The DVGW supports the gas and water industry in all technical and scientific areas. The main focus of the Association’s work is on safety and hygiene as well as environmental and consumer protection. The DVGW elaborates technical rules designed to promote the technical self-management of the German gas and water industry, thus ensuring the safe and secure supply of gas and water according to the highest international standards. The Association, which was founded in 1859, currently has approximately 14,000 members. The DVGW is free from economic and political influences.
15. October 2021
H2Mare lead hydrogen project
BMBF H2Mare lead project launched
Offshore wind turbines generate significantly more and more regularly electricity than their onshore counterparts: for instance, the average nominal power of onshore wind turbines is around 3.5 megawatts, compared to 5 megawatts for offshore turbines. The H2Mare lead hydrogen project wants to exploit this potential by using renewable electricity directly offshore to produce hydrogen and hydrogen reaction products.
The future partners want to integrate the water electrolyser directly into a wind turbine and supply innovative technologies to produce green hydrogen offshore. Combining the wind turbine and electrolyser is expected to minimise the costs of hydrogen production. This is because eliminating the connection to the electricity grid can significantly reduce infrastructure costs. What’s more, disconnecting electrolysis from the grid relieves the strain on local grid structures. Another benefit of offshore hydrogen production is the significantly greater potential space for generating wind energy than onshore.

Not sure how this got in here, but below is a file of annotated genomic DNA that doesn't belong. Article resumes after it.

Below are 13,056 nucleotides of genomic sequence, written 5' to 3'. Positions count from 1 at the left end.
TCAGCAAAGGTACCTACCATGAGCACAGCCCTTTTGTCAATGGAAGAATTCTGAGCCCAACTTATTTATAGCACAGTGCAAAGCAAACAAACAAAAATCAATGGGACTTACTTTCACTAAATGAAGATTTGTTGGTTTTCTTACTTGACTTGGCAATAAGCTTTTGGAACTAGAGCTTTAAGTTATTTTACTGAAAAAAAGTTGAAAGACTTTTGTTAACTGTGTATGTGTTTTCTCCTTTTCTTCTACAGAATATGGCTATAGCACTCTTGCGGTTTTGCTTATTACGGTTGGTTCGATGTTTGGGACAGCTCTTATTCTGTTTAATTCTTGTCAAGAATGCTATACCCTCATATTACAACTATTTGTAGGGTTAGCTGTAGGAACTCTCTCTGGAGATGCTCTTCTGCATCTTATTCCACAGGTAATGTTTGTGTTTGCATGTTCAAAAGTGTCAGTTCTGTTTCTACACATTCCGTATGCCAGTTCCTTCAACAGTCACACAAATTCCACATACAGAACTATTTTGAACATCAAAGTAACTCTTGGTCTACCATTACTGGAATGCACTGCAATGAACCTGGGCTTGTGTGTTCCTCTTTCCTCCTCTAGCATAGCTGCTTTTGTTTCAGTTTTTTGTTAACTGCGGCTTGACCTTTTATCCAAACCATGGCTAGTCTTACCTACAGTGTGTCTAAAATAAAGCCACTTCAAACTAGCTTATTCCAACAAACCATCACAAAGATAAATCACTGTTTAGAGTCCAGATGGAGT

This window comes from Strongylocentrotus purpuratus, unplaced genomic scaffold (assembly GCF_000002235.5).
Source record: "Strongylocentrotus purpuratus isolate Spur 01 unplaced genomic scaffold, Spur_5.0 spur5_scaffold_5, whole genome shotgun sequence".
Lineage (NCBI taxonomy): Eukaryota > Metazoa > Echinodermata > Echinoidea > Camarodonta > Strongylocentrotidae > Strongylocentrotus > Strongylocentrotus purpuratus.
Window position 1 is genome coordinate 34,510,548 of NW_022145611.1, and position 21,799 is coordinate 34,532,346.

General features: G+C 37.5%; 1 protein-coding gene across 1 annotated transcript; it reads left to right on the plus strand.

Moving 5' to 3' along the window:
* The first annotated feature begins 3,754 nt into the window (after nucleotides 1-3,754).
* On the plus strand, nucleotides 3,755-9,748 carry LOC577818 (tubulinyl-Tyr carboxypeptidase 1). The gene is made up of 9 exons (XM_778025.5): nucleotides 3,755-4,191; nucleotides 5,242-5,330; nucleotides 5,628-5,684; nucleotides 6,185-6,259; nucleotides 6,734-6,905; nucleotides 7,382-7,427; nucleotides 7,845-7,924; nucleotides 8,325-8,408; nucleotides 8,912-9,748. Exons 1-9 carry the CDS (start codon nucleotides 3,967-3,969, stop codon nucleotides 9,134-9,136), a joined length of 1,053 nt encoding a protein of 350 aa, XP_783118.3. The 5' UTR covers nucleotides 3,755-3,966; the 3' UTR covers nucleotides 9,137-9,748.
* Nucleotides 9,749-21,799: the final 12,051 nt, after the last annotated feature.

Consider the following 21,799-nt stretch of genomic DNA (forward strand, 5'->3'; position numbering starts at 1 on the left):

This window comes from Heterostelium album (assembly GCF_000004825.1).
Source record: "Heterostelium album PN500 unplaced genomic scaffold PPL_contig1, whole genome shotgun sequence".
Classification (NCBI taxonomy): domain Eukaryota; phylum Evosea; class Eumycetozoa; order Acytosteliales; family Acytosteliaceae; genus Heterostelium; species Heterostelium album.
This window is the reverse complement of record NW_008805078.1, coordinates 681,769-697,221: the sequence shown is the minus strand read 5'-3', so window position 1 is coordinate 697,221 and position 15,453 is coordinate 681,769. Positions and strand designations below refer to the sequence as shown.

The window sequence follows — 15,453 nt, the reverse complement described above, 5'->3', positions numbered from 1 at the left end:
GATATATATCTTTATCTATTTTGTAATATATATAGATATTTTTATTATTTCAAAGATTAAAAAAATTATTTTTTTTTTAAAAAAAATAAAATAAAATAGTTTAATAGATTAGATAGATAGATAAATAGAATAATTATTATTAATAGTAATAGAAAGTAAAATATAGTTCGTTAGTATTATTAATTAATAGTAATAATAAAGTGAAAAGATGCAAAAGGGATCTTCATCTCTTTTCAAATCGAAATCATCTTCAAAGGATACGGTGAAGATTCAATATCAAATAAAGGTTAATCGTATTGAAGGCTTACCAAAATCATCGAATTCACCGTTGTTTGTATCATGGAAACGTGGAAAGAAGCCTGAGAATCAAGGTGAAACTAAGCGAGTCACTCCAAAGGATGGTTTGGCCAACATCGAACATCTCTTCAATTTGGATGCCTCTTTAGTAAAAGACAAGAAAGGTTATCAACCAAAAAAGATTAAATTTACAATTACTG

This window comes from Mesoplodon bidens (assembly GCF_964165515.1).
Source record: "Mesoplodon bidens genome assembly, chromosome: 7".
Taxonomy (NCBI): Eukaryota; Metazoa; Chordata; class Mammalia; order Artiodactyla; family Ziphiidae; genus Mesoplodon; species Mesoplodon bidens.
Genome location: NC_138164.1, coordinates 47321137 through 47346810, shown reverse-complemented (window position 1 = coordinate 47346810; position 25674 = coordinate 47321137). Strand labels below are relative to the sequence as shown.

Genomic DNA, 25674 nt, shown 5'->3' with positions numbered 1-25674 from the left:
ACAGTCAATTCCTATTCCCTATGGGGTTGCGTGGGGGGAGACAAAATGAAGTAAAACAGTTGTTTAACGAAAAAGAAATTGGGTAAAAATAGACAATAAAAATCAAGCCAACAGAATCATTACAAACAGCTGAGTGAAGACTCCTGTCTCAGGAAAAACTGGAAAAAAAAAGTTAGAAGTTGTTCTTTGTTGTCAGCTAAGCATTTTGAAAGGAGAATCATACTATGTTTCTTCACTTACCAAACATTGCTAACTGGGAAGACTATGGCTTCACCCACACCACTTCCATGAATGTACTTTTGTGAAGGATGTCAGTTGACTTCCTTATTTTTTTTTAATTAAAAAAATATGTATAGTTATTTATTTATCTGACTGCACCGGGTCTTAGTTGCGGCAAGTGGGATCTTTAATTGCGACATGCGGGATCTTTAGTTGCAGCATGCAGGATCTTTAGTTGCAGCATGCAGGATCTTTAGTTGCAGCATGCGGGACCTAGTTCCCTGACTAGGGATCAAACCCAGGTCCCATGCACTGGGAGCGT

Due to the numerous benefits of offshore production, H2Mare is also working on solutions for using green hydrogen to directly produce reaction products, such as green methanol or green ammonia—offshore Power-to-X. For this to succeed, the partners also want to continue advancing innovative approaches, such as watervapour electrolysis and seawater electrolysis. What’s more, Power-to-X products require carbon and nitrogen as input materials, which are expected to be extracted from the air or seawater. The project also expects to provide answers to unresolved questions concerning safety and possible environmental effects as well as on life cycle analyses and technology evaluations.